Gauge Capital’s April 2017 recapitalization of Medicaid-focused Pediatric Dental Providers brings to mind the rapid increase in the number of dental support organization (DSO) transactions over the past few years. With more than a half-dozen DSOs of at least 25 locations being acquired and countless smaller dental practices forming partnerships with larger groups, investors and business owners are paying close attention to the perceived rising valuations of these companies. The small subset of reliable publicly available transaction data shows EBITDA multiples as high as 11x to 12x for larger transactions, significantly higher than in prior years.
While some dental operators might argue that the industry is “red-hot” and desire that their businesses command similar valuations, there is a highly predictive correlation between a DSO’s number of locations and the EBITDA multiple that it ultimately garners in a sale. As a dental platform’s number of facilities expands, not only will the valuation increase due to the additional EBITDA, but it will also likely raise the multiple applied to that EBITDA. In fact, Intrepid’s research revealed a strong correlation, indicating that 90% of the variation in EBITDA multiples stems from a DSO’s facility count, and not necessarily other factors such as revenue or EBITDA.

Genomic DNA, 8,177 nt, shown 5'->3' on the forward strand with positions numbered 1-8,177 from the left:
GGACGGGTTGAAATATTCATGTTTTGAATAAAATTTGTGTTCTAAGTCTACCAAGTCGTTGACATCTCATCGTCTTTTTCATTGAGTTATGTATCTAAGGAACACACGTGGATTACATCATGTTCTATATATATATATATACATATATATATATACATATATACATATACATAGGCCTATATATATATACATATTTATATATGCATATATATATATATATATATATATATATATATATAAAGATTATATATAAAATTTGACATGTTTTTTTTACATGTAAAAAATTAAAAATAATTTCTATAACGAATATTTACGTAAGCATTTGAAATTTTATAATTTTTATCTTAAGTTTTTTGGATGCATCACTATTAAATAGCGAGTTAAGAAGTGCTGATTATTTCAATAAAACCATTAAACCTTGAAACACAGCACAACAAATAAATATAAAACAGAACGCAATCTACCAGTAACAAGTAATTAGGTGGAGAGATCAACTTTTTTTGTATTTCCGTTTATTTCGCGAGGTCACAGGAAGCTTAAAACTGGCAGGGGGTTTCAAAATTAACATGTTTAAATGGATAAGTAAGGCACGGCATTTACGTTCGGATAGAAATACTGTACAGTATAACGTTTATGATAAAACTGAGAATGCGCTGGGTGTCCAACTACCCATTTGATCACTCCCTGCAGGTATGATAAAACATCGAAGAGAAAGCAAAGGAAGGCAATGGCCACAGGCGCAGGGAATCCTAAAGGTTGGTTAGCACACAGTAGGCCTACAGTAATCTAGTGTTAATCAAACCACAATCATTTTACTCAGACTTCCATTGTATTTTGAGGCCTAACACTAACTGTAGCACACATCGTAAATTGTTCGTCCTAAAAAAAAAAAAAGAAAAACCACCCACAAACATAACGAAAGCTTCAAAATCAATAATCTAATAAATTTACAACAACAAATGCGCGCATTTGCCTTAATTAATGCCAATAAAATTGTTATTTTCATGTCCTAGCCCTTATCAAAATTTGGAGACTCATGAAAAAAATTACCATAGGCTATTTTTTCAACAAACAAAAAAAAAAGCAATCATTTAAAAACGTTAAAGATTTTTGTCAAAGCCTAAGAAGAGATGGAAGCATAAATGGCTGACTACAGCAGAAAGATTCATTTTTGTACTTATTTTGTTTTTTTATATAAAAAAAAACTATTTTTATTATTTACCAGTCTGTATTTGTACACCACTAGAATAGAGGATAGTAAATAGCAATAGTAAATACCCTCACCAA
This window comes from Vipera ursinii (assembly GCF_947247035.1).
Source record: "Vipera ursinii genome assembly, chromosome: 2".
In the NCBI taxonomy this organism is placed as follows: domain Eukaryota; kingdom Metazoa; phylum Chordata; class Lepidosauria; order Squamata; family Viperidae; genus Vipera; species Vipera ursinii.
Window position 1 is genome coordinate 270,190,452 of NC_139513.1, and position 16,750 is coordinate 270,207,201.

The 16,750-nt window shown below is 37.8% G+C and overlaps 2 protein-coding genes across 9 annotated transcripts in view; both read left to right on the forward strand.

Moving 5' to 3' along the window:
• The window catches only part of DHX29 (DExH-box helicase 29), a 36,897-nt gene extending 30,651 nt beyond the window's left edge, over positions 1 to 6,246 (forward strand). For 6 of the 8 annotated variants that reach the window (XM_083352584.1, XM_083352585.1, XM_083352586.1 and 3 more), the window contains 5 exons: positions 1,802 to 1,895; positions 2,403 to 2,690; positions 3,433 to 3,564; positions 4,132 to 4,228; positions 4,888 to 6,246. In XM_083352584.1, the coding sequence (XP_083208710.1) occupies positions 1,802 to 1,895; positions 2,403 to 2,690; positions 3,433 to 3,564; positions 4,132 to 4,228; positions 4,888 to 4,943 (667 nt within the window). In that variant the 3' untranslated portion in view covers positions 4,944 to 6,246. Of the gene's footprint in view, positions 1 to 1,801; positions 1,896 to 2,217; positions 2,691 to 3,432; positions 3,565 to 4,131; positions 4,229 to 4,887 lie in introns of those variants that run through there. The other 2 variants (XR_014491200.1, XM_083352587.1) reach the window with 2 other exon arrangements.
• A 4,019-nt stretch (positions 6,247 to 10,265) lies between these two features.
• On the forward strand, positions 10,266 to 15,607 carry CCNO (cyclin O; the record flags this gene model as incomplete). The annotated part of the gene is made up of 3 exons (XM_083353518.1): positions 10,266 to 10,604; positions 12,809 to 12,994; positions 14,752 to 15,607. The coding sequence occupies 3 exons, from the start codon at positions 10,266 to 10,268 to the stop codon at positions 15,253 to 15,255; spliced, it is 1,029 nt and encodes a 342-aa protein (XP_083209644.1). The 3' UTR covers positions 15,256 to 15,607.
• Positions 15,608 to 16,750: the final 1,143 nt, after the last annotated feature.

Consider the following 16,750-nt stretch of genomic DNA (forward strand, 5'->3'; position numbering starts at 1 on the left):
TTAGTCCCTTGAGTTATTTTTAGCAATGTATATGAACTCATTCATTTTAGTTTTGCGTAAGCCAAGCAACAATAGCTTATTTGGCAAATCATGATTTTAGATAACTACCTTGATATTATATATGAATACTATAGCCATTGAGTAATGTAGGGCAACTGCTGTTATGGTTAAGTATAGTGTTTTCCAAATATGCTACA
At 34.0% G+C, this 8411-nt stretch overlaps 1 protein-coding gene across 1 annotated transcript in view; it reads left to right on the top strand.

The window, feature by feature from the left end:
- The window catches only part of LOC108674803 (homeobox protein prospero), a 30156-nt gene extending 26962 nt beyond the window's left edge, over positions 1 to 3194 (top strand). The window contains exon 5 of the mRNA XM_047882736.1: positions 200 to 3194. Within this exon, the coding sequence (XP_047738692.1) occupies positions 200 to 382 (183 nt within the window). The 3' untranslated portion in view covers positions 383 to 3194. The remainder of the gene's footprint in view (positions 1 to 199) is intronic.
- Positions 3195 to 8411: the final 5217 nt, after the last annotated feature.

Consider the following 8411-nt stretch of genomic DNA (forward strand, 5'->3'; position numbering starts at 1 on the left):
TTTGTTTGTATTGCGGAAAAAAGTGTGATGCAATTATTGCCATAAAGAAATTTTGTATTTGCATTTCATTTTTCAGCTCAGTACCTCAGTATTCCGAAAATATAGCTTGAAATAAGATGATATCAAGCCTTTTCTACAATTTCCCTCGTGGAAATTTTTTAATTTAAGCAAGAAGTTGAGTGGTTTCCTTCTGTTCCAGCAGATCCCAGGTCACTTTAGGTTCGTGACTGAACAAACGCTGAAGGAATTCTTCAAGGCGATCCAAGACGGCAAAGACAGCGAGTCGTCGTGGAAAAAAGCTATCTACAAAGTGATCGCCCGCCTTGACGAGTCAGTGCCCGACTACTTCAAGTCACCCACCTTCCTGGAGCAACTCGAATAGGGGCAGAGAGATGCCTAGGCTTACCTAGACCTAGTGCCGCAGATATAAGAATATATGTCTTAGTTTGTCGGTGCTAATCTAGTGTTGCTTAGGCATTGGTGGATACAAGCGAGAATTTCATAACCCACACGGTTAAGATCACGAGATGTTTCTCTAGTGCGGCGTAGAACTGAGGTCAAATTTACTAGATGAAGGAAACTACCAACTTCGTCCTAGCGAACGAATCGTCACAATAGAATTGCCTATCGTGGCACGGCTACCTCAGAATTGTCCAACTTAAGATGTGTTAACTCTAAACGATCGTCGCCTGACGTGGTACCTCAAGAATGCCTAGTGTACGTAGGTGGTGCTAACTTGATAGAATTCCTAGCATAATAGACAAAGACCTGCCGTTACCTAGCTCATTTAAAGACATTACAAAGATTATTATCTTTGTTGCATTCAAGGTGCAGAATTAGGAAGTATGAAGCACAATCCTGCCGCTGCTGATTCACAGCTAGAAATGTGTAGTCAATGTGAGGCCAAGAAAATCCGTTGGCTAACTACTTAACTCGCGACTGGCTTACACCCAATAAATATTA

This relationship also highlights a diminishing impact on valuation as a DSO increases its number of locations. For example, a smaller regional DSO can drive a large increase in its valuation multiple by opening five locations and growing from 10 to 15 sites; this should correspond to an increase in valuation from approximately 6x to 7x a DSO’s LTM EBITDA. However, if a large national platform adds another five locations, for example, 200 to 205, its valuation multiple would likely remain unchanged at approximately 9.7x.
Our analysis highlights two key takeaways for DSO entrepreneurs and business owners. First, owners of small DSOs that are considering a sale should consider that opening just a few new locations before a sale could lead to a higher EBITDA multiple. Second, while platform acquirers may benefit from adding additional EBITDA through acquisitions, these incremental tuck-ins will not materially impact their own exit multiple as they already have reached a “platform” multiple.
While the number of locations appears to be the most important factor in driving EBITDA multiples, many other company attributes could directly affect the profitability of a company and impact valuation. Critical business characteristics such as brand strength, payor relationships, information systems, and infrastructure are the foundations of a management team’s ability to drive growth and the resulting EBITDA that valuation multiples are applied to.
The dental sector remains one of many in healthcare that is undergoing rapid consolidation. In a subsector in which over half of dentists still work as solo practitioners and increasingly burdensome practice management trends push dentists toward DSOs, the perceived increase in valuations seems rather logical, with no sign of cooling off in the near term.